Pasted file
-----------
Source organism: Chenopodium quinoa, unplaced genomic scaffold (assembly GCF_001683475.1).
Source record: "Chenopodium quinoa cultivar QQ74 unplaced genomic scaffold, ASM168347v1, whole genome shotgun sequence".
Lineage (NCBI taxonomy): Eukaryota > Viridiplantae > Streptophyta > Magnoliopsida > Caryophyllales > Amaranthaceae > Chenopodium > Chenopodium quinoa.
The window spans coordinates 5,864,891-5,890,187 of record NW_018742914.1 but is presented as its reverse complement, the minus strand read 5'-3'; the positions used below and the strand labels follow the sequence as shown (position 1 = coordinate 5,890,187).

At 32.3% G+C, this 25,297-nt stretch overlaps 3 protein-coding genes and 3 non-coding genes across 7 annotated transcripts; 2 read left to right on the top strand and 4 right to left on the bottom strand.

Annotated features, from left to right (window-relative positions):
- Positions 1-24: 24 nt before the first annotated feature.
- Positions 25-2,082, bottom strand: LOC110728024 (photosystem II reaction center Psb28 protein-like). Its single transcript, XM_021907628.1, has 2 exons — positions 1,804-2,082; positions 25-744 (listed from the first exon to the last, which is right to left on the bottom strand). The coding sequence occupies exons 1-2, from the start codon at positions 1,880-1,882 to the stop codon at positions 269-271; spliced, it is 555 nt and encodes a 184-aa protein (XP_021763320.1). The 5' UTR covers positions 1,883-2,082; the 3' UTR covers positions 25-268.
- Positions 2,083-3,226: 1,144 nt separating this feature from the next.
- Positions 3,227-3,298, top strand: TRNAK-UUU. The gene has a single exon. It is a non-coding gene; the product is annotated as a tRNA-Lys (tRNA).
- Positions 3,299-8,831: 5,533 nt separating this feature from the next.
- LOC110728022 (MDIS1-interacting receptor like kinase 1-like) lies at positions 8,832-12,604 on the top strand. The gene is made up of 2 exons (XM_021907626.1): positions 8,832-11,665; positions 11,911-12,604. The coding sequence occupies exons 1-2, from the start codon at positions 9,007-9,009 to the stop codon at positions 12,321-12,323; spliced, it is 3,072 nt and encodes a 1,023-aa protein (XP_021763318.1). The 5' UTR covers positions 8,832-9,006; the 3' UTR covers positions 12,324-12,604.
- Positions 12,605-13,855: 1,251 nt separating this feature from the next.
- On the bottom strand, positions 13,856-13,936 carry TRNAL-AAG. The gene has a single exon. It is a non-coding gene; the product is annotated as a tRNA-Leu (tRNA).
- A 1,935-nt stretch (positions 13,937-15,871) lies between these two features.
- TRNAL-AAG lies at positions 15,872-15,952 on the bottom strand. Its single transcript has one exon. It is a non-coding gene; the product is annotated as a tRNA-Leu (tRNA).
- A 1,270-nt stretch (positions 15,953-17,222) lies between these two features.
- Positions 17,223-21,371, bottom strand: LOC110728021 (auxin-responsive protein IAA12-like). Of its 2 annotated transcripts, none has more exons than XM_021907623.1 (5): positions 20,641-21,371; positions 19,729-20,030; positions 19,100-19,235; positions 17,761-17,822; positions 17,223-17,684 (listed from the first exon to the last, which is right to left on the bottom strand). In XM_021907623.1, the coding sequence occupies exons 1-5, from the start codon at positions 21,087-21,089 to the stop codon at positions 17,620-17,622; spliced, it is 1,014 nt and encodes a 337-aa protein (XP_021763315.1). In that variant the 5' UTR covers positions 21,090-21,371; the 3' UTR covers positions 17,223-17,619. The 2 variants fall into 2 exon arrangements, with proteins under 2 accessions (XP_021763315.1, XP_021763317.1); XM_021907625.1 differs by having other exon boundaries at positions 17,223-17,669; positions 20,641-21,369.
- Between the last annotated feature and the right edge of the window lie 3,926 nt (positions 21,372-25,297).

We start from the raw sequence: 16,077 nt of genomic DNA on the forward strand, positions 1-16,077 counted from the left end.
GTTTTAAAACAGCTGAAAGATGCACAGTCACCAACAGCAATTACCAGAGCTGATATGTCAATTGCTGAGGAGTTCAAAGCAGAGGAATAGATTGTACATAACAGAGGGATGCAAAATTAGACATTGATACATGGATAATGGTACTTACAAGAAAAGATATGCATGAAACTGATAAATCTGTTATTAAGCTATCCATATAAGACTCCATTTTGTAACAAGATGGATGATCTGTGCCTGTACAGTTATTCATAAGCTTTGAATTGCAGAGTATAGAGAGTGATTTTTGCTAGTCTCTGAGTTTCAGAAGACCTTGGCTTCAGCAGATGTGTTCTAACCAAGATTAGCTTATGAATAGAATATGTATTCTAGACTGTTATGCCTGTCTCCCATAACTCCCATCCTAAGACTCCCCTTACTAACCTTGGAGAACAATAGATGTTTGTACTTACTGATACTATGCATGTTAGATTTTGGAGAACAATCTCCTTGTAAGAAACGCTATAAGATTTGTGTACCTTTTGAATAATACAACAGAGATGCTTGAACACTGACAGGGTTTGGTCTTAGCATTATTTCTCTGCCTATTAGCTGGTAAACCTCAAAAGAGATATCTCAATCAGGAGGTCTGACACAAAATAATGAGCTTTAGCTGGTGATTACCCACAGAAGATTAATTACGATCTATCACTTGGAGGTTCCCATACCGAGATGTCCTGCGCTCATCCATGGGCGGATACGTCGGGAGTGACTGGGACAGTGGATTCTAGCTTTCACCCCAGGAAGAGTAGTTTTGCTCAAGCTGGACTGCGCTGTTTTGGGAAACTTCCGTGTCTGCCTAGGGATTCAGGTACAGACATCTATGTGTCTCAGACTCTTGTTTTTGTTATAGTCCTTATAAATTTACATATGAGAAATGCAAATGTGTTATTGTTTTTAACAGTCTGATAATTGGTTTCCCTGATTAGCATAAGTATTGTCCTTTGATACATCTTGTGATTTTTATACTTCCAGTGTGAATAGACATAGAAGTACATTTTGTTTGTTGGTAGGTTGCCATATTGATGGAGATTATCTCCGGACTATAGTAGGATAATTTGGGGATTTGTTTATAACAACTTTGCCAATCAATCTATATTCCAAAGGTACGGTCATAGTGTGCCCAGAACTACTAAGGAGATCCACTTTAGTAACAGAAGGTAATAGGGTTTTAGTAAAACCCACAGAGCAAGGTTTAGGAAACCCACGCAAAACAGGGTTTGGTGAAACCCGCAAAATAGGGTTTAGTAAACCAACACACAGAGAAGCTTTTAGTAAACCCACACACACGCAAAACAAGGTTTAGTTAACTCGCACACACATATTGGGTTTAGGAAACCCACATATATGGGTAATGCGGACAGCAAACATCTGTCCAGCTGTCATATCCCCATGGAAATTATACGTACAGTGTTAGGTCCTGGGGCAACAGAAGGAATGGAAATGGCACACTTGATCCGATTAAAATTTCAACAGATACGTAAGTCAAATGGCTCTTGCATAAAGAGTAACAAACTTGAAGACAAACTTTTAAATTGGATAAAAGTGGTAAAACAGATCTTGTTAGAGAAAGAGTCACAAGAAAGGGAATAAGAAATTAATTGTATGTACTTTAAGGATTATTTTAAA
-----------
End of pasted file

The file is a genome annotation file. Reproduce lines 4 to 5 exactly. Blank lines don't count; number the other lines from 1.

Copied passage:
The window spans coordinates 5,864,891-5,890,187 of record NW_018742914.1 but is presented as its reverse complement, the minus strand read 5'-3'; the positions used below and the strand labels follow the sequence as shown (position 1 = coordinate 5,890,187).

At 32.3% G+C, this 25,297-nt stretch overlaps 3 protein-coding genes and 3 non-coding genes across 7 annotated transcripts; 2 read left to right on the top strand and 4 right to left on the bottom strand.